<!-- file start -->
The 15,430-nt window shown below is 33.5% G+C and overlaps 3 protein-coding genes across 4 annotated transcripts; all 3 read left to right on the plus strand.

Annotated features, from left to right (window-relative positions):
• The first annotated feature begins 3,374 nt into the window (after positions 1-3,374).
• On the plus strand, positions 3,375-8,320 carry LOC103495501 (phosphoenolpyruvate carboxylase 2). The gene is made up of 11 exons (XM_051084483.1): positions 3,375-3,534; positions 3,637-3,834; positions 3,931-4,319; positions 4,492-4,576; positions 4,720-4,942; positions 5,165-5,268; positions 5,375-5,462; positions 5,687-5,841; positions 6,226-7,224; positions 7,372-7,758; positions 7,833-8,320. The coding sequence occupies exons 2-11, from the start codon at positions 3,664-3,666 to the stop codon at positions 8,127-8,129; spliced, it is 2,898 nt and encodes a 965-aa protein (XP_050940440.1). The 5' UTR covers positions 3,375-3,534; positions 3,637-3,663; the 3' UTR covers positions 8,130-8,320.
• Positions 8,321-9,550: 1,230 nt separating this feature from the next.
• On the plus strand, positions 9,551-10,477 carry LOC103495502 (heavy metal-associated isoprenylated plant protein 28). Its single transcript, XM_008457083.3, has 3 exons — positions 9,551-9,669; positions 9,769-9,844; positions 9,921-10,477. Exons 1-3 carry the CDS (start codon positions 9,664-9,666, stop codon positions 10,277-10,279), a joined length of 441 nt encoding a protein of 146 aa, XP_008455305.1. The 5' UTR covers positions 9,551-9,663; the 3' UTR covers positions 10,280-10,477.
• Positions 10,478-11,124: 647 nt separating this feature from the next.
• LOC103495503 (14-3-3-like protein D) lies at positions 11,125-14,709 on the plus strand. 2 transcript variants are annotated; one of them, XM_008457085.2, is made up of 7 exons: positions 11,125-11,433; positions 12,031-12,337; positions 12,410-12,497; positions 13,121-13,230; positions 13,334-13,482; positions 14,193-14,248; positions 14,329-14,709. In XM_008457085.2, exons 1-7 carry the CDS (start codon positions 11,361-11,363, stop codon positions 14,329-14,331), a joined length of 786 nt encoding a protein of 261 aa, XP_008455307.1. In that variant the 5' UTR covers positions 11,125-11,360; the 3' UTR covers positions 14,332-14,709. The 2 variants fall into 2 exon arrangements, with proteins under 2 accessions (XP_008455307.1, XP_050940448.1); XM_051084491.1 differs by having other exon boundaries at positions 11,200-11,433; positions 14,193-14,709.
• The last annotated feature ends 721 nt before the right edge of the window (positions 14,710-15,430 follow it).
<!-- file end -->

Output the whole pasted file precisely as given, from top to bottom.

The 15,430-nt window shown below is 33.5% G+C and overlaps 3 protein-coding genes across 4 annotated transcripts; all 3 read left to right on the plus strand.

Annotated features, from left to right (window-relative positions):
• The first annotated feature begins 3,374 nt into the window (after positions 1-3,374).
• On the plus strand, positions 3,375-8,320 carry LOC103495501 (phosphoenolpyruvate carboxylase 2). The gene is made up of 11 exons (XM_051084483.1): positions 3,375-3,534; positions 3,637-3,834; positions 3,931-4,319; positions 4,492-4,576; positions 4,720-4,942; positions 5,165-5,268; positions 5,375-5,462; positions 5,687-5,841; positions 6,226-7,224; positions 7,372-7,758; positions 7,833-8,320. The coding sequence occupies exons 2-11, from the start codon at positions 3,664-3,666 to the stop codon at positions 8,127-8,129; spliced, it is 2,898 nt and encodes a 965-aa protein (XP_050940440.1). The 5' UTR covers positions 3,375-3,534; positions 3,637-3,663; the 3' UTR covers positions 8,130-8,320.
• Positions 8,321-9,550: 1,230 nt separating this feature from the next.
• On the plus strand, positions 9,551-10,477 carry LOC103495502 (heavy metal-associated isoprenylated plant protein 28). Its single transcript, XM_008457083.3, has 3 exons — positions 9,551-9,669; positions 9,769-9,844; positions 9,921-10,477. Exons 1-3 carry the CDS (start codon positions 9,664-9,666, stop codon positions 10,277-10,279), a joined length of 441 nt encoding a protein of 146 aa, XP_008455305.1. The 5' UTR covers positions 9,551-9,663; the 3' UTR covers positions 10,280-10,477.
• Positions 10,478-11,124: 647 nt separating this feature from the next.
• LOC103495503 (14-3-3-like protein D) lies at positions 11,125-14,709 on the plus strand. 2 transcript variants are annotated; one of them, XM_008457085.2, is made up of 7 exons: positions 11,125-11,433; positions 12,031-12,337; positions 12,410-12,497; positions 13,121-13,230; positions 13,334-13,482; positions 14,193-14,248; positions 14,329-14,709. In XM_008457085.2, exons 1-7 carry the CDS (start codon positions 11,361-11,363, stop codon positions 14,329-14,331), a joined length of 786 nt encoding a protein of 261 aa, XP_008455307.1. In that variant the 5' UTR covers positions 11,125-11,360; the 3' UTR covers positions 14,332-14,709. The 2 variants fall into 2 exon arrangements, with proteins under 2 accessions (XP_008455307.1, XP_050940448.1); XM_051084491.1 differs by having other exon boundaries at positions 11,200-11,433; positions 14,193-14,709.
• The last annotated feature ends 721 nt before the right edge of the window (positions 14,710-15,430 follow it).